Home sales in the Lake District have slowed in recent months, in part because of concerns over Brexit and the political turmoil surrounding the general election, agents said. A 3 percent increase in the stamp duty charged on purchases of second homes, begun in 2016, has also dampened the market. “Our market is driven by second-home buyers,” said David Capps, an agent with the real estate company Hackney & Leigh.

A survey of agents in May by the Royal Institution of Chartered Surveyors found price growth in the northwest has “lost momentum and is predicted to slow further over the next three months.” Even so, pricing for the country homes and estates of the Lake District “hasn’t changed dramatically,” Mr. Capps said, as it is “a little bit isolated” from the cycles of the rest of the housing market.

“We always see a steady degree of activity,” Mr. Capps said. And with little new construction, “there is a finite supply of homes.”

Prices are up 3 to 4 percent in the last 18 months, said Jack Irwin, branch manager of Matthews Benjamin, a local real estate company. “Popular properties” — particularly those priced below 500,000 pounds (about $638,000) that can be used for second homes or holiday rentals — “can sell within days,” Mr. Irwin said.

Many buyers are also looking to convert the old mansions into boutique hotels, agents said.


The Lake District has traditionally drawn second-home buyers from Manchester and London. But in recent years there has been a surge of buyers from around the world, including those from the United States, China and South Africa, Mr. Holden said.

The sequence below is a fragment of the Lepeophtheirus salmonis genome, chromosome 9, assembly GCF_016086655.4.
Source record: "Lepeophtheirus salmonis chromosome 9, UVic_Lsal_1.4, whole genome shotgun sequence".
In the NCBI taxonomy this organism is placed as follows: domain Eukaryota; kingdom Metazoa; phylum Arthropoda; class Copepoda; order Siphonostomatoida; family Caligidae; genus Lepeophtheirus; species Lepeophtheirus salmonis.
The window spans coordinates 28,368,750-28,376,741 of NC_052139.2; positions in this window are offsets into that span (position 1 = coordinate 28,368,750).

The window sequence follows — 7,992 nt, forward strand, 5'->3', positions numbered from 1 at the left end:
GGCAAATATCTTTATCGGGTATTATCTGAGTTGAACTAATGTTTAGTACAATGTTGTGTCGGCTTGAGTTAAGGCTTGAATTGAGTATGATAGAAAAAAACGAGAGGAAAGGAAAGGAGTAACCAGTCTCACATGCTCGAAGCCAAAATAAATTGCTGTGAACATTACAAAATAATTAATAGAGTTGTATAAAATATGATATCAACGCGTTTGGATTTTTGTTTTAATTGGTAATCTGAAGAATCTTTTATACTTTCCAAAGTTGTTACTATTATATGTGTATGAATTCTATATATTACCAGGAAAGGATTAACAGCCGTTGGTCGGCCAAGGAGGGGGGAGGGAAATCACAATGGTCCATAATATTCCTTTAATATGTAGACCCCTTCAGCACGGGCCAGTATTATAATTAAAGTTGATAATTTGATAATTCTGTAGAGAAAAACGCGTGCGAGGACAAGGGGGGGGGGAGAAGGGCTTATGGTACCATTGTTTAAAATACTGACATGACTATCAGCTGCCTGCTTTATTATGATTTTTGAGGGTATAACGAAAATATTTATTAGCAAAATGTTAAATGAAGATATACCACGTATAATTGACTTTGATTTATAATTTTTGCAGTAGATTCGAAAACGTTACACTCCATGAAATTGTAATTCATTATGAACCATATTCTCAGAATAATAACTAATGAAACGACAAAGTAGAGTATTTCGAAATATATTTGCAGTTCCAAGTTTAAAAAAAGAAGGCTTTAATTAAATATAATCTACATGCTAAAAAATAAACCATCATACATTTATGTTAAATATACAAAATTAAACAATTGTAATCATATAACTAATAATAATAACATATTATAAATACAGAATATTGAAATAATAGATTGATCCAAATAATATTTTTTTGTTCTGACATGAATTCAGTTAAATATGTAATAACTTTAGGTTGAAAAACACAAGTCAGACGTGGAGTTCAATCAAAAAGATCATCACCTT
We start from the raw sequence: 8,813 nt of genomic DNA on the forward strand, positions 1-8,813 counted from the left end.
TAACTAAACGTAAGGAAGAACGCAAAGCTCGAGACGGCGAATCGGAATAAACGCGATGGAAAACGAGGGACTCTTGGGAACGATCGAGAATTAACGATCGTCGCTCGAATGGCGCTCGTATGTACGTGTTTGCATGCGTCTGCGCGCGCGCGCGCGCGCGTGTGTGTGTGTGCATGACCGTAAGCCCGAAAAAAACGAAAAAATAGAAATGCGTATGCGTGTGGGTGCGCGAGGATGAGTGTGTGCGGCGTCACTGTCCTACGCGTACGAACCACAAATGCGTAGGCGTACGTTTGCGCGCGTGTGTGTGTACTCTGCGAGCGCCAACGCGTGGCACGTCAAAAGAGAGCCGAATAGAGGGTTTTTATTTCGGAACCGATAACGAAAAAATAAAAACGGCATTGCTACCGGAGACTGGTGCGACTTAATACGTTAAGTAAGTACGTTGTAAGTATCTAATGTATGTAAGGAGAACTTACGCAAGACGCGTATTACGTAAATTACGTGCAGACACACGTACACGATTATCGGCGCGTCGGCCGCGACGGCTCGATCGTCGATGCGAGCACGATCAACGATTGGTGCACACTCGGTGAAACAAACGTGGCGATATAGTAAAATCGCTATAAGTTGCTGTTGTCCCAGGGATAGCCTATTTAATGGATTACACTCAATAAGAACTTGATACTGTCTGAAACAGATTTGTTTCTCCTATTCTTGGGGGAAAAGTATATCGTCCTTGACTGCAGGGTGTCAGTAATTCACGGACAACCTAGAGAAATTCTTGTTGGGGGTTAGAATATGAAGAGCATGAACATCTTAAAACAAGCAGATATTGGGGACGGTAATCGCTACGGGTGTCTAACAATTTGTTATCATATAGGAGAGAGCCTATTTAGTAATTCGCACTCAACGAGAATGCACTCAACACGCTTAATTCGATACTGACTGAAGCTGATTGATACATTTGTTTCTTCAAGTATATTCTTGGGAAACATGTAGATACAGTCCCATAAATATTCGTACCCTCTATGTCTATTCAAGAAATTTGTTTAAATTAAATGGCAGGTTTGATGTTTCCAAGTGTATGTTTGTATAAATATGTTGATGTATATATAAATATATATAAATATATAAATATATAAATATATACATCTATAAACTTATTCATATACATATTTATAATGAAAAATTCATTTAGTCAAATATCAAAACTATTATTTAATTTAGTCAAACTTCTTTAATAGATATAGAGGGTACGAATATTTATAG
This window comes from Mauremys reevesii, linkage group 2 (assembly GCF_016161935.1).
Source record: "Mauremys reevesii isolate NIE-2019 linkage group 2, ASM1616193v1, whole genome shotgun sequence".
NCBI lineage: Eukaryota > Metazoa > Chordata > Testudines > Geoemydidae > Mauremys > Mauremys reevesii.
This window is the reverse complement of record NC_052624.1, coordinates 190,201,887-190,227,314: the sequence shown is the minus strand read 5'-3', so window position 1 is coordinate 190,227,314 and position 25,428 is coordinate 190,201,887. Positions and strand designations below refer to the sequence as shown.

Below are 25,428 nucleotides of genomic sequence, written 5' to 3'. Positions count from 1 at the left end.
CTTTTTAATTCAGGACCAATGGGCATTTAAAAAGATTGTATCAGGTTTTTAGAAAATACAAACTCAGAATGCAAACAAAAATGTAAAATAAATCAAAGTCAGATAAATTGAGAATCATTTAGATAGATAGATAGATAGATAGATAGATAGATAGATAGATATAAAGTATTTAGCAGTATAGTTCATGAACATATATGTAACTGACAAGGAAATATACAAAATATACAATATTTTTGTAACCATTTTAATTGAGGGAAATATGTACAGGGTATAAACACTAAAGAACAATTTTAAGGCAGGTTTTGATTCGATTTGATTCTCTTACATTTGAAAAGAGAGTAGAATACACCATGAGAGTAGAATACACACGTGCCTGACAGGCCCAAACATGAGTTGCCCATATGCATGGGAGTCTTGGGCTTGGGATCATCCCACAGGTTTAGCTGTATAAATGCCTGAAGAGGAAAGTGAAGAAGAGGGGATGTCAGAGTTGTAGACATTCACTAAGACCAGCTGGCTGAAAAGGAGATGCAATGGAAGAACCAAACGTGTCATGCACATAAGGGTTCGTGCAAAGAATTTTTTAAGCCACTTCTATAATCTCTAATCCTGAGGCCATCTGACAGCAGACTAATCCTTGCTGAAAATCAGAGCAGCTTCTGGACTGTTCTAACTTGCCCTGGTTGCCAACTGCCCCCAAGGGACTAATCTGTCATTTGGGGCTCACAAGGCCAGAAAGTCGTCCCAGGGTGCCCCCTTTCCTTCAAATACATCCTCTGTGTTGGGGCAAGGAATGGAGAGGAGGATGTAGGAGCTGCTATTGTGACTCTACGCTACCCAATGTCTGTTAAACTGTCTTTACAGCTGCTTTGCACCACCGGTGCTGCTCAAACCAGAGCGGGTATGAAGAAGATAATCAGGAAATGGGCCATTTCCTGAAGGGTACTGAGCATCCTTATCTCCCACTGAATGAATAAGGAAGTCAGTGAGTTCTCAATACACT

The drop in the value of the pound has made property in Britain more affordable for many foreign buyers, Mr. Irwin said, adding that he has seen an increase in overseas buyers in the last year and expects that to continue during “the uncertainty around Brexit.”


Real estate transactions in Britain are straightforward, agents said. There are no restrictions on foreign ownership, and mortgages are available to qualified buyers.

A solicitor or licensed conveyor handles the legal transfer of property. A 10 percent deposit is usually required, once the contracts have been signed.

Although simple, the process could take as long as three months, especially if a mortgage is involved, Mr. Capps said.


Lake District National Park site: lakedistrict.gov.uk

Official Cumbria tourism site: cumbriatourism.org

Government buying information site: gov.uk/buy-sell-your-home/overview


English; pound sterling ($1 = £0.79)


Buyers are charged a stamp duty on a sliding scale of 1 to 12 percent, depending on the sale price. An additional 3 percent stamp duty is charged for second homes. The stamp duty on this property as a primary residence would be about £360,000 (or about $455,000), at the asking price. The solicitor’s fee and the cost of a property survey usually add about £5,000 (or about $6,321) to the buyer’s costs.

Agent fees are usually paid by the seller, and are typically about 2 to 3 percent of the sale price, and an additional 20 percent value-added tax on the commission.

The annual council tax on this property — the equivalent of a local property tax — is £6,605 (or about $8,350), Mr. Holden said.

(The New York Times)